Loury argues that similar logic could apply to various other scenarios, such as hiring workers. He then offers the question: "If the association between payoff-irrelevant markers [such as race] and payoff-relevant traits [such as criminality or work ethic] is not intrinsic, but is engendered by the nature of agent-subject interaction, then shouldn’t somebody learn what is going on and intervene to short-circuit the feedback loop producing this inequality?"  (And yes, the whole book is in this sort of awkward language.)

Loury’s answer is yes, somebody should figure out what is going on, especially governments and other large entities.  (He writes: "Consider a traffic cop sitting in a $50,000 cruiser, who has received $100,000 worth of training, is backed by a big bureaucracy, and has a computer at his fingertips that allows him, by simply reading a license plate, to instantly generate reams of information.  This is an observer with no excuse for allowing his behavior to be driven by racial generalizations.")

So why *don’t* we study these sorts of interaction more closely and figure out the intervention points that could break the cycle?  Loury argues that it’s because of persistent racial stigma.  He claims that when girls are laggging behind boys in school, people think "something must be wrong with the schools" but when blacks are lagging behind whites, people think "something must be wrong with the blacks." 

Loury is a somewhat controversial figure.  In the 1980s, he was considered a prominent black conservative, known for opposing affirmative action and arguing that self-destructive behavior was responsible for many of the problems of the black underclass.  He’s moved away from his former allies on the right, but is still far from a classical liberal — in this book he argues that the self-destructive behavior is in part a result of the distorted incentives and limited opportunities offered by a racially unequal society.  I think his ideas are worth grappling with, but the dense language of this book makes it hard to get a grip on them.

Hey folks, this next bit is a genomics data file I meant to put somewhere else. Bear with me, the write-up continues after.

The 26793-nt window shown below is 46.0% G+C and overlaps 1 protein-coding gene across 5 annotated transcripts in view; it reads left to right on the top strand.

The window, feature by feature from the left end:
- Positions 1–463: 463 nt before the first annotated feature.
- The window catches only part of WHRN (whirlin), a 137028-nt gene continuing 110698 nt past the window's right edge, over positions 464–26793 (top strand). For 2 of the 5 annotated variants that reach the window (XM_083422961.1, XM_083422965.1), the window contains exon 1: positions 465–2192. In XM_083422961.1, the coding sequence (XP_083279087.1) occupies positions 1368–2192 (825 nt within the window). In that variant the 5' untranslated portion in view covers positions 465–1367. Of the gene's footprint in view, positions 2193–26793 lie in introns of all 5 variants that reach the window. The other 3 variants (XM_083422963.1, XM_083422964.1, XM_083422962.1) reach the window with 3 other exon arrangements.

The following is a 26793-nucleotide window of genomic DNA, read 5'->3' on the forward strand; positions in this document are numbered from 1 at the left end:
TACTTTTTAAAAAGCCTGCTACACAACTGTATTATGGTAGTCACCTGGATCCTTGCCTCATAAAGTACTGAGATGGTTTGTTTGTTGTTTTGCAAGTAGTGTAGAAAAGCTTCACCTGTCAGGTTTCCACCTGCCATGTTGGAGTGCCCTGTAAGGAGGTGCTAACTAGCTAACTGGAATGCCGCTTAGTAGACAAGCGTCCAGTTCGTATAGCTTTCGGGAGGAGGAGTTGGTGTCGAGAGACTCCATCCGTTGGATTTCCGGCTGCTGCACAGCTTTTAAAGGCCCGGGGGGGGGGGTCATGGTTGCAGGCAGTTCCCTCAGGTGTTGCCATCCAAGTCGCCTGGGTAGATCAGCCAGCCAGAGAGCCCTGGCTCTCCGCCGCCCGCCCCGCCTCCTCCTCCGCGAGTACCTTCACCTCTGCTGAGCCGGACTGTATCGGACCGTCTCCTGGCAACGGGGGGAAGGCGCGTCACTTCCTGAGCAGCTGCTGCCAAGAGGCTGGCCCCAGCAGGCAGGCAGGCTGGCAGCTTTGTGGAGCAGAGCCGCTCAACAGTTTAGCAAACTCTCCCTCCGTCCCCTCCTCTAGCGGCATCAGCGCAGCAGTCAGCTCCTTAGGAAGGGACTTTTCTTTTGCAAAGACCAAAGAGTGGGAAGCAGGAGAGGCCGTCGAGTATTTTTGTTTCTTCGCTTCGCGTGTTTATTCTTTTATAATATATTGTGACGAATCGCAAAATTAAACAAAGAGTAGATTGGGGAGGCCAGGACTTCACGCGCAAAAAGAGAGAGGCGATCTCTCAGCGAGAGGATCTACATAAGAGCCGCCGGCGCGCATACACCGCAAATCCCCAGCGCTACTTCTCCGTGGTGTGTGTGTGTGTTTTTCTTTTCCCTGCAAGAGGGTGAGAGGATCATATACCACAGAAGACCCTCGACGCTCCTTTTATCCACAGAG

Segregation and self-reflection

Wednesday, October 5th, 2005

I wanted to thank Jody for her comment on yesterday’s post in which she talks about how Wake County’s desegregation scheme affected her choice of where to live.  I think it’s incredibly hard for people to talk about these issues, especially white people who don’t want to be labelled racist.

It made me want to talk a bit about where I live.  I just looked it up, and as of 2000, the census tract where I live was almost exactly 50/50 black/white.  But I wouldn’t call it a stable integrated community either — almost 2/3 of the population lived in a different house in 1995.  Forty years ago, it was the historic heart of black Alexandria.  Today it’s gentrifying and getting whiter, but slowly.  The change is slow both because there’s a good chunk of public housing in it, and because there are a significant number of older residents who own their own homes and aren’t moving.  But the housing prices have appreciated so much that when the older generation dies, their children are mostly taking the money and running.